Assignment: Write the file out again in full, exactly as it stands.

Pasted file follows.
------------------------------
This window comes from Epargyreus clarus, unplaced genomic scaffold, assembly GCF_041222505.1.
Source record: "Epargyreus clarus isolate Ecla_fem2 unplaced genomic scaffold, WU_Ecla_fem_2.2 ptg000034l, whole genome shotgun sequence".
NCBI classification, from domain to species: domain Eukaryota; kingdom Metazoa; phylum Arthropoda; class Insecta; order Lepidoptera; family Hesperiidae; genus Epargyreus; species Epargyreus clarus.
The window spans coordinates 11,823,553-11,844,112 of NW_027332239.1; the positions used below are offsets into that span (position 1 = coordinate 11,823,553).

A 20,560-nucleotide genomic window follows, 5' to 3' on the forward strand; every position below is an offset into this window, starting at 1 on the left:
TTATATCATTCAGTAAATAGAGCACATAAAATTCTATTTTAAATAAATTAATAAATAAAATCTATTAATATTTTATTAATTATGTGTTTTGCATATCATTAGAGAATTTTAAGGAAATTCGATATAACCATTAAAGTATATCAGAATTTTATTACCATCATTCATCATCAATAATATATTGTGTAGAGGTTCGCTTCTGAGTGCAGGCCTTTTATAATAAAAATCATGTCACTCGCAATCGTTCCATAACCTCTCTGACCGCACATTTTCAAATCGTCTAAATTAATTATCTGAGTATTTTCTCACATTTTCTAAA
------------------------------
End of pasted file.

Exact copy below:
This window comes from Epargyreus clarus, unplaced genomic scaffold, assembly GCF_041222505.1.
Source record: "Epargyreus clarus isolate Ecla_fem2 unplaced genomic scaffold, WU_Ecla_fem_2.2 ptg000034l, whole genome shotgun sequence".
NCBI classification, from domain to species: domain Eukaryota; kingdom Metazoa; phylum Arthropoda; class Insecta; order Lepidoptera; family Hesperiidae; genus Epargyreus; species Epargyreus clarus.
The window spans coordinates 11,823,553-11,844,112 of NW_027332239.1; the positions used below are offsets into that span (position 1 = coordinate 11,823,553).

A 20,560-nucleotide genomic window follows, 5' to 3' on the forward strand; every position below is an offset into this window, starting at 1 on the left:
TTATATCATTCAGTAAATAGAGCACATAAAATTCTATTTTAAATAAATTAATAAATAAAATCTATTAATATTTTATTAATTATGTGTTTTGCATATCATTAGAGAATTTTAAGGAAATTCGATATAACCATTAAAGTATATCAGAATTTTATTACCATCATTCATCATCAATAATATATTGTGTAGAGGTTCGCTTCTGAGTGCAGGCCTTTTATAATAAAAATCATGTCACTCGCAATCGTTCCATAACCTCTCTGACCGCACATTTTCAAATCGTCTAAATTAATTATCTGAGTATTTTCTCACATTTTCTAAA